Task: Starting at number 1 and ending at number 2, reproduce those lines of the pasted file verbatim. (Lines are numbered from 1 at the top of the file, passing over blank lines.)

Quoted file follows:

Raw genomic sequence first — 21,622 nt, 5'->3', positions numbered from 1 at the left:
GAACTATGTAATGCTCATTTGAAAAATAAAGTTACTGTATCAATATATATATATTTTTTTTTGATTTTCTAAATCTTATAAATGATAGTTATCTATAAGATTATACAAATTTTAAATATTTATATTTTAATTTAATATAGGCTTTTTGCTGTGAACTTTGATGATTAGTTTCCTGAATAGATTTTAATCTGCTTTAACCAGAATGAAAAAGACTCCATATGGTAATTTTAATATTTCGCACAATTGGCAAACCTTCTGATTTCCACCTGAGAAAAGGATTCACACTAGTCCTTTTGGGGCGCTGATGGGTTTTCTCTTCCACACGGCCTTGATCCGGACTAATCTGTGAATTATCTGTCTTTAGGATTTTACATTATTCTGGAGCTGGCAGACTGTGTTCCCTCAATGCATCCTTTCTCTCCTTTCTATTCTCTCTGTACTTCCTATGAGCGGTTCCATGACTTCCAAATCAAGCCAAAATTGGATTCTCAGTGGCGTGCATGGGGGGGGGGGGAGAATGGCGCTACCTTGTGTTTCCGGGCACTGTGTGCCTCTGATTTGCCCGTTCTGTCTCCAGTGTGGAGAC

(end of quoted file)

Raw genomic sequence first — 21,622 nt, 5'->3', positions numbered from 1 at the left:
GAACTATGTAATGCTCATTTGAAAAATAAAGTTACTGTATCAATATATATATATTTTTTTTTGATTTTCTAAATCTTATAAATGATAGTTATCTATAAGATTATACAAATTTTAAATATTTATATTTTAATTTAATATAGGCTTTTTGCTGTGAACTTTGATGATTAGTTTCCTGAATAGATTTTAATCTGCTTTAACCAGAATGAAAAAGACTCCATATGGTAATTTTAATATTTCGCACAATTGGCAAACCTTCTGATTTCCACCTGAGAAAAGGATTCACACTAGTCCTTTTGGGGCGCTGATGGGTTTTCTCTTCCACACGGCCTTGATCCGGACTAATCTGTGAATTATCTGTCTTTAGGATTTTACATTATTCTGGAGCTGGCAGACTGTGTTCCCTCAATGCATCCTTTCTCTCCTTTCTATTCTCTCTGTACTTCCTATGAGCGGTTCCATGACTTCCAAATCAAGCCAAAATTGGATTCTCAGTGGCGTGCATGGGGGGGGGGGGAGAATGGCGCTACCTTGTGTTTCCGGGCACTGTGTGCCTCTGATTTGCCCGTTCTGTCTCCAGTGTGGAGAC